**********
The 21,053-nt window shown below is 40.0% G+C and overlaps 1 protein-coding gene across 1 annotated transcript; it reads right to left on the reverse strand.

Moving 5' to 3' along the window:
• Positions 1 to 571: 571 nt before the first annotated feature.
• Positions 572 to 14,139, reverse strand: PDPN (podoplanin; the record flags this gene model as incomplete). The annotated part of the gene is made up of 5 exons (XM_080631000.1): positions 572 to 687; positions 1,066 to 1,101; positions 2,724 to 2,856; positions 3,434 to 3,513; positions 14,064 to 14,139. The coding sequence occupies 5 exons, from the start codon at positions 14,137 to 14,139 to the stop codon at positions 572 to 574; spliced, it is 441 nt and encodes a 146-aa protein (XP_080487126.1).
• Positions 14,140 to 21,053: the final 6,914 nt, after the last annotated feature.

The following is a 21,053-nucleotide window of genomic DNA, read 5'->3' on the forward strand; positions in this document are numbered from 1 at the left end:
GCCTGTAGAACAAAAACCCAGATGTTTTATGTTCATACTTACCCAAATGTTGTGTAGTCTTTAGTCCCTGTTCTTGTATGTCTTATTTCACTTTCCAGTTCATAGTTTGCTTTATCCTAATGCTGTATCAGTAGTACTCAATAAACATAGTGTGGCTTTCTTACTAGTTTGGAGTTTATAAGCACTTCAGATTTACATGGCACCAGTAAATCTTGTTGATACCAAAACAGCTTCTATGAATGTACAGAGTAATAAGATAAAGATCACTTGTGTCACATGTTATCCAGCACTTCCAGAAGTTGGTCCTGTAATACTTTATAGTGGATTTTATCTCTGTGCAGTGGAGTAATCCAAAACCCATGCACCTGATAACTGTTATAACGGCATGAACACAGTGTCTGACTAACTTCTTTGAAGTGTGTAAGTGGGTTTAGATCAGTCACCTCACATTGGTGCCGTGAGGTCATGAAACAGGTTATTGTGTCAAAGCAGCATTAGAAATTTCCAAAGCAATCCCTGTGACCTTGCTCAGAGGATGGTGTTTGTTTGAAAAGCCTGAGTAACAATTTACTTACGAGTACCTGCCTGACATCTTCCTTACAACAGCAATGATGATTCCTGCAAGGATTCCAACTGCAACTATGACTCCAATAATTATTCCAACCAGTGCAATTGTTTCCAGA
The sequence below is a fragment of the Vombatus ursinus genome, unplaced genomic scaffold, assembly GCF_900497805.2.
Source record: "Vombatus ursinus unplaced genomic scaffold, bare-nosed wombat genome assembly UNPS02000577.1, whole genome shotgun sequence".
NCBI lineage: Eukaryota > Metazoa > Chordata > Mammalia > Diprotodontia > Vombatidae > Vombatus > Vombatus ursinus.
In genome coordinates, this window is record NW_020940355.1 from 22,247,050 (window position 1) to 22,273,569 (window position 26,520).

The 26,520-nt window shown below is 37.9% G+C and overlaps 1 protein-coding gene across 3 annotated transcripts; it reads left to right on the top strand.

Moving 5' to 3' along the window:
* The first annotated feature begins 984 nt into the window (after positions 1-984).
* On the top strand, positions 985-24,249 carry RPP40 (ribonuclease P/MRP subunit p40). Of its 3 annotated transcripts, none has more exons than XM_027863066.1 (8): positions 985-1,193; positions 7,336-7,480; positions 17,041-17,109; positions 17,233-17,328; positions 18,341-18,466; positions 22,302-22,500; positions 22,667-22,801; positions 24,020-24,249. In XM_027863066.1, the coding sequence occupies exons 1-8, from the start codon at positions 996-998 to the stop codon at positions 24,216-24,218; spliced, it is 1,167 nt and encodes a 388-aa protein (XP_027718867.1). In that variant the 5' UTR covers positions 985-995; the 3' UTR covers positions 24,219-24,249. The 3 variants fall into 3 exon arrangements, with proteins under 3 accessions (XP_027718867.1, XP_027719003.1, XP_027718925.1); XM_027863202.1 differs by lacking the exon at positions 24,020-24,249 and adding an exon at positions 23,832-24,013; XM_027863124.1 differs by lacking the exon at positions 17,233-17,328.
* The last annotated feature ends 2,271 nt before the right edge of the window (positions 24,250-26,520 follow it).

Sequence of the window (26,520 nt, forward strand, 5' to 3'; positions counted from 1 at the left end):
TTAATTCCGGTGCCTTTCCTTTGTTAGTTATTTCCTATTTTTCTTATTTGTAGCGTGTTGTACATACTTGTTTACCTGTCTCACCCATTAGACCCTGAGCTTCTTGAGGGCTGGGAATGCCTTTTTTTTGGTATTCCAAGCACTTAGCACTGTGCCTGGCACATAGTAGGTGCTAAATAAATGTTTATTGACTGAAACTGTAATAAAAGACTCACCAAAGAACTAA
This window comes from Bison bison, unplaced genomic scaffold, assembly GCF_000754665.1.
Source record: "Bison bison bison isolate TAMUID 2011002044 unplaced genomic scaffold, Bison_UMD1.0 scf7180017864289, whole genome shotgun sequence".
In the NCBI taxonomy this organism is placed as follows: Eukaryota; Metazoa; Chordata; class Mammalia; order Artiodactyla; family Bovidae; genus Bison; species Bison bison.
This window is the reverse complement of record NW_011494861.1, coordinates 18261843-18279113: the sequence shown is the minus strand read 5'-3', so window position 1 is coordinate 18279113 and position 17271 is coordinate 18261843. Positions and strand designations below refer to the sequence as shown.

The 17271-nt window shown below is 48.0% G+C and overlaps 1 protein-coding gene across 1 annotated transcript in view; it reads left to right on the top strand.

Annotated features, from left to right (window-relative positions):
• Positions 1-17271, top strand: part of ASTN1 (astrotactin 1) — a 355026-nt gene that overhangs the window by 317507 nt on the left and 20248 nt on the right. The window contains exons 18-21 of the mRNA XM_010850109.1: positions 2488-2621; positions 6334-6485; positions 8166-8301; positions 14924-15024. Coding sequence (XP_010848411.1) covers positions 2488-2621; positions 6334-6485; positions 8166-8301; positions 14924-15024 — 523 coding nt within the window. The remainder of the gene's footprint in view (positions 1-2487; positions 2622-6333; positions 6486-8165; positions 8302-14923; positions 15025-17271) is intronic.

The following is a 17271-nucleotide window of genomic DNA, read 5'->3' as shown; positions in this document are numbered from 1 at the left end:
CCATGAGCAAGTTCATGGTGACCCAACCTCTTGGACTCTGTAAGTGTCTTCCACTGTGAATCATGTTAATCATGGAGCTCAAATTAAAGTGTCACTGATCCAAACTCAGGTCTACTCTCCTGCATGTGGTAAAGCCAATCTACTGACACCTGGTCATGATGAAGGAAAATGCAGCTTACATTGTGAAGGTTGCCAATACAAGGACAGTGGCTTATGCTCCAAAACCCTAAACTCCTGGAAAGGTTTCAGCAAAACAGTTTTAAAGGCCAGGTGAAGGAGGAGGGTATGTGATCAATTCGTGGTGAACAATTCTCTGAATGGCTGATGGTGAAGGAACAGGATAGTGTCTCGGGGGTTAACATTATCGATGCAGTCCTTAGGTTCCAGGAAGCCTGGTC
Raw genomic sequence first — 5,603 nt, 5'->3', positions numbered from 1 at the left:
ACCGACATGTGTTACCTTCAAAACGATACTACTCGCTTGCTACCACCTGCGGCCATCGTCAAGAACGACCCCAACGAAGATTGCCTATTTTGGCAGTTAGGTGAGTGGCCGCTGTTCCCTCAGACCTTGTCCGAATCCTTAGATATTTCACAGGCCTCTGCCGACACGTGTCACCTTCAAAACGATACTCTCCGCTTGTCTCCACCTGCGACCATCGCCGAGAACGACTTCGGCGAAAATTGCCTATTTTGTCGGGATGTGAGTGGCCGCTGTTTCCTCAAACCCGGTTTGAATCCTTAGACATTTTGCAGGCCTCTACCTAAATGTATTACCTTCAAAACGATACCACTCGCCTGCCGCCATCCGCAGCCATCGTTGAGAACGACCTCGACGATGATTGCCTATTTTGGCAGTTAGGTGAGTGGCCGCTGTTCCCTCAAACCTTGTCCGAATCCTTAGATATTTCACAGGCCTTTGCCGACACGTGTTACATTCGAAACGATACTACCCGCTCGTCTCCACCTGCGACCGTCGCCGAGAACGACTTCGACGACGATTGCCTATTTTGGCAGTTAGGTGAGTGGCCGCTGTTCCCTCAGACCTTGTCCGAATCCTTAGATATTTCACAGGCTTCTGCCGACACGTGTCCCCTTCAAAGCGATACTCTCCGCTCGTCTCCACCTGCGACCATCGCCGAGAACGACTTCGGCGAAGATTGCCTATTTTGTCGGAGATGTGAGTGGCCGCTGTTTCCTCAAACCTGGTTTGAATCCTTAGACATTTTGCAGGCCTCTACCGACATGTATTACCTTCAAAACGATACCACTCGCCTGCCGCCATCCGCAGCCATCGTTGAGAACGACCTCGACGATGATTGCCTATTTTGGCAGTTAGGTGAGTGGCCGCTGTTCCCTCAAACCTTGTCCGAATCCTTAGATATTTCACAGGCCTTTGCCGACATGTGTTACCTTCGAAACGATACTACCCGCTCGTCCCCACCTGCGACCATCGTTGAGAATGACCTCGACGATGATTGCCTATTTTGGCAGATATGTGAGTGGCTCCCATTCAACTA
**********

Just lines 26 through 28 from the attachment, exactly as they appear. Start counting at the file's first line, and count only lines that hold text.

The following is a 17271-nucleotide window of genomic DNA, read 5'->3' as shown; positions in this document are numbered from 1 at the left end:
CCATGAGCAAGTTCATGGTGACCCAACCTCTTGGACTCTGTAAGTGTCTTCCACTGTGAATCATGTTAATCATGGAGCTCAAATTAAAGTGTCACTGATCCAAACTCAGGTCTACTCTCCTGCATGTGGTAAAGCCAATCTACTGACACCTGGTCATGATGAAGGAAAATGCAGCTTACATTGTGAAGGTTGCCAATACAAGGACAGTGGCTTATGCTCCAAAACCCTAAACTCCTGGAAAGGTTTCAGCAAAACAGTTTTAAAGGCCAGGTGAAGGAGGAGGGTATGTGATCAATTCGTGGTGAACAATTCTCTGAATGGCTGATGGTGAAGGAACAGGATAGTGTCTCGGGGGTTAACATTATCGATGCAGTCCTTAGGTTCCAGGAAGCCTGGTC
Raw genomic sequence first — 5,603 nt, 5'->3', positions numbered from 1 at the left: